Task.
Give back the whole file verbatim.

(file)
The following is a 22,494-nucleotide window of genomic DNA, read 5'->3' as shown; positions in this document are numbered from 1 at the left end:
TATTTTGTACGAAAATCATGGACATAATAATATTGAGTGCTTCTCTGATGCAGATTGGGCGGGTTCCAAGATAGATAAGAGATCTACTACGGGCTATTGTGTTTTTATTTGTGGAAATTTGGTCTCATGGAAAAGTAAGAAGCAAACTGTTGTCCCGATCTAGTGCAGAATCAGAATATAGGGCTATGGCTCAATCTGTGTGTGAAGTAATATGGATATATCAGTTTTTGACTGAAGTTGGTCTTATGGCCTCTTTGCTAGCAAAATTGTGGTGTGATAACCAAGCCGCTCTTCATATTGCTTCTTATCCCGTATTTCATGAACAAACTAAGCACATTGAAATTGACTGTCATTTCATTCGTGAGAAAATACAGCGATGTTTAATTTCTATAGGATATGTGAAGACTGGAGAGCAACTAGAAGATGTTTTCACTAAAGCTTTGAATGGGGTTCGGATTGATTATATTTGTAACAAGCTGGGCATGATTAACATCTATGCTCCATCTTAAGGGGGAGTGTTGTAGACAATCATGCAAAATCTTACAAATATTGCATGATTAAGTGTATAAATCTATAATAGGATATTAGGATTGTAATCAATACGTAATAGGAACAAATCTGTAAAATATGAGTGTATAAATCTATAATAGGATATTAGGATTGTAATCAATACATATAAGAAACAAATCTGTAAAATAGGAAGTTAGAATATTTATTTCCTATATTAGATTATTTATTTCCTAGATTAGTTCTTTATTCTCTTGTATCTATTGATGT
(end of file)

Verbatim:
The following is a 22,494-nucleotide window of genomic DNA, read 5'->3' as shown; positions in this document are numbered from 1 at the left end:
TATTTTGTACGAAAATCATGGACATAATAATATTGAGTGCTTCTCTGATGCAGATTGGGCGGGTTCCAAGATAGATAAGAGATCTACTACGGGCTATTGTGTTTTTATTTGTGGAAATTTGGTCTCATGGAAAAGTAAGAAGCAAACTGTTGTCCCGATCTAGTGCAGAATCAGAATATAGGGCTATGGCTCAATCTGTGTGTGAAGTAATATGGATATATCAGTTTTTGACTGAAGTTGGTCTTATGGCCTCTTTGCTAGCAAAATTGTGGTGTGATAACCAAGCCGCTCTTCATATTGCTTCTTATCCCGTATTTCATGAACAAACTAAGCACATTGAAATTGACTGTCATTTCATTCGTGAGAAAATACAGCGATGTTTAATTTCTATAGGATATGTGAAGACTGGAGAGCAACTAGAAGATGTTTTCACTAAAGCTTTGAATGGGGTTCGGATTGATTATATTTGTAACAAGCTGGGCATGATTAACATCTATGCTCCATCTTAAGGGGGAGTGTTGTAGACAATCATGCAAAATCTTACAAATATTGCATGATTAAGTGTATAAATCTATAATAGGATATTAGGATTGTAATCAATACGTAATAGGAACAAATCTGTAAAATATGAGTGTATAAATCTATAATAGGATATTAGGATTGTAATCAATACATATAAGAAACAAATCTGTAAAATAGGAAGTTAGAATATTTATTTCCTATATTAGATTATTTATTTCCTAGATTAGTTCTTTATTCTCTTGTATCTATTGATGT